It was the US policy of dividing Iraq along sectarian lines, marginalising the Sunnis, establishing Shi’ah death squads that specifically targeted Sunnis; Sunnis reciprocated the violence and eventually led to the destruction of the Golden Mosque in Samarra and ignited the sectarian conflict that still haunts Iraq today. It was in this context that the leadership of ISIS was forged in the US detention centres of Iraq. Hence the root of sectarian violence is associated with the US occupation and not with Islam.
The Caliphate, on the other hand, is not based on representation along specific ethnic, racial or sectarian lines which fuel division, or hostility and competition between different sectors of society for resources and power. Rather, the Caliphate is obliged to be a guardian over the needs and interests of all citizens, regardless of their creed, ethnicity or background.
This includes ensuring every citizen of the state – Sunni or Shi’ah, Muslim or non-Muslim – has their basic needs of food, clothing, shelter and education fulfilled, and a dignified standard of life as well as guaranteeing the protection of their blood, belief, honour and property.
3. The Caliphate is not democratic
It’s assumed the only way to run a government is through a democracy with everything else being a dictatorship. Despite the sum total of the public’s participation in decision-making amounting to a cross in a box every four years: we are told the only form of government that is truly representative of those its rules is via a democracy. All other forms of governance are autocratic and dictatorships of some form or another! The Western media showed the ISIS Caliphate as the sole preserve of a few individuals and their close cabal of associates who operated without accountability or oversight.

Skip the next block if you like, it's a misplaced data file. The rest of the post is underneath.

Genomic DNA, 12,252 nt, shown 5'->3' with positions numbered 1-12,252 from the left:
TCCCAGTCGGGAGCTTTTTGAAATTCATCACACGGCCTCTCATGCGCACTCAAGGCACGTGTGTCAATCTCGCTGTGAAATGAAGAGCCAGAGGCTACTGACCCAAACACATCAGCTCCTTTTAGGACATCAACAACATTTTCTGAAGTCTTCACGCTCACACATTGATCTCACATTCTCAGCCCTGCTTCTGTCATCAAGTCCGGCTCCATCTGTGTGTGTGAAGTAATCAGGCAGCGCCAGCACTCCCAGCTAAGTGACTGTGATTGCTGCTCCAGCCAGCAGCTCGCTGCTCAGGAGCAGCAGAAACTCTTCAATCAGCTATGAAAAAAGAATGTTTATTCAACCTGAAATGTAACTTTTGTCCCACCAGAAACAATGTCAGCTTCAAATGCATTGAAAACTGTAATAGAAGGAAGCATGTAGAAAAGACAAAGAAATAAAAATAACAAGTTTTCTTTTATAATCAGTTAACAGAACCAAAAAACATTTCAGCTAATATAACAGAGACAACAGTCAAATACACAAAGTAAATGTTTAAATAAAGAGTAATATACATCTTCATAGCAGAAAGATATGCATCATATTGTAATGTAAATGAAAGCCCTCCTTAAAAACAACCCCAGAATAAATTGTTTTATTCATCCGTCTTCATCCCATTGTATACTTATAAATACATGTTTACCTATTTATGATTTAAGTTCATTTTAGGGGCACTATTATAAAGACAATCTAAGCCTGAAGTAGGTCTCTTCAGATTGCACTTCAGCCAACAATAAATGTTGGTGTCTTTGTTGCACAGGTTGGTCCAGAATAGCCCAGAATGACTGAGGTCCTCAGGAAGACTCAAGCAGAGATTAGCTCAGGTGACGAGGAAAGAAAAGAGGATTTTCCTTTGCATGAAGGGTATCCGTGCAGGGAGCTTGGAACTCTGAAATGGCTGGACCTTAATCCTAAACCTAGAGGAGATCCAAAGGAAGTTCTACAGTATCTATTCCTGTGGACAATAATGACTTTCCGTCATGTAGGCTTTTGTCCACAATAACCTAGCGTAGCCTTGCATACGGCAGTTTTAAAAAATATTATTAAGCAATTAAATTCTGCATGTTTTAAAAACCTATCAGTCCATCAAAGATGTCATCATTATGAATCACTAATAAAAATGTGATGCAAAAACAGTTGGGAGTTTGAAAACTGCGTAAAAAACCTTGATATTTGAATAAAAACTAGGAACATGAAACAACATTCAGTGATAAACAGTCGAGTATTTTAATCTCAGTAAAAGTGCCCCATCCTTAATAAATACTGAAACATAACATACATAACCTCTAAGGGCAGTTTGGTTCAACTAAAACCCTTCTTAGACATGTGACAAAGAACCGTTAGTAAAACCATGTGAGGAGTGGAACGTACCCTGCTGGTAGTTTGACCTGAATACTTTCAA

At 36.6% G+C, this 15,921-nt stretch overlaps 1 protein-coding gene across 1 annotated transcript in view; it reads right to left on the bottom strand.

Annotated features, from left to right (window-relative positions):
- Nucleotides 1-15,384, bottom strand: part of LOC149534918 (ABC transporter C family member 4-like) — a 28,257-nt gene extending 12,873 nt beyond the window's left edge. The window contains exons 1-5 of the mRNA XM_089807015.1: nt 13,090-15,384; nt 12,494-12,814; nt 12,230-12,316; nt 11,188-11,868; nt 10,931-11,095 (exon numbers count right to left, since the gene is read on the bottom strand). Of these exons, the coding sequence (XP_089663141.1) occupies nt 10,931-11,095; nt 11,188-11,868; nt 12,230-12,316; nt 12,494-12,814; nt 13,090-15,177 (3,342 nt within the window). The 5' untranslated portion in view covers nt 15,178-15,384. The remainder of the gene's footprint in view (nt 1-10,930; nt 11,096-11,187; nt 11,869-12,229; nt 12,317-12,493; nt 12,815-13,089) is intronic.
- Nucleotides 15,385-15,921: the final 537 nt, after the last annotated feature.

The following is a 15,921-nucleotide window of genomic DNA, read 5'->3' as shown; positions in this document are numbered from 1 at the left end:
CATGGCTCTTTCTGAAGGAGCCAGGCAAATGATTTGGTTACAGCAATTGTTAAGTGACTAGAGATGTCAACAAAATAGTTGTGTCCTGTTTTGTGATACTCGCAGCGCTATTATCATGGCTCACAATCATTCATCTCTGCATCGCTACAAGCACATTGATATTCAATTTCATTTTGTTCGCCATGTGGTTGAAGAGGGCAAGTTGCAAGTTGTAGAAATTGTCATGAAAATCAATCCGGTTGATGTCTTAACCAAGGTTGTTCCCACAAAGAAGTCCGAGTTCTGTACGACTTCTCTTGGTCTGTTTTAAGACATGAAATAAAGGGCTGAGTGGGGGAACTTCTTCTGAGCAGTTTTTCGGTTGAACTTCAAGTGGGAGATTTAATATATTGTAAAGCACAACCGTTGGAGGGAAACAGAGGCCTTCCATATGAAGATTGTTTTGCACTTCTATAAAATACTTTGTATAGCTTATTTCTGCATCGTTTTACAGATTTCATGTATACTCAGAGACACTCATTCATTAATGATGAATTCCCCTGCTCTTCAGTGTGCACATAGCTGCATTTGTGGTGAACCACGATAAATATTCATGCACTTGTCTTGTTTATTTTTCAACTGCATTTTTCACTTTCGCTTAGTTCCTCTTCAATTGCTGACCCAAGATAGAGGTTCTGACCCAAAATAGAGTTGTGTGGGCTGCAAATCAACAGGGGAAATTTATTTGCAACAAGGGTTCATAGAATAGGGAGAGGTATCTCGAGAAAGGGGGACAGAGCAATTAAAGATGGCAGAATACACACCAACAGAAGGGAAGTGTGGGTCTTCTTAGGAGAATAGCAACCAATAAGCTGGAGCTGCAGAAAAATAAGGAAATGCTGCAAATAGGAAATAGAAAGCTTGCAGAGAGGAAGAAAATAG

In reality, representation in the Caliphate is provided by the Majlis as-Shura, who are directly elected by the public.
The role of the Majlis as-Shura is to advise, account and choose the next Khaleef upon the death or resignation of the previous one. It is a permanent body, which represents the opinions and the interests of the Ummah and decides on issues which are of public interest.
Hence Islam institutionalised representation rather than confining it to a four-yearly cycle.
4. Is the Caliphate an authoritarian state?
In contemporary usage, dictatorship refers to an autocratic form of absolute rule by leadership unrestricted by law, constitution or other social and political factors within a state. This contradicts Islamic rule as the Khaleef is restricted by a whole host of checks and balances which restrict his rule. The Khaleef is also not above the law but is subject to it like every other citizen.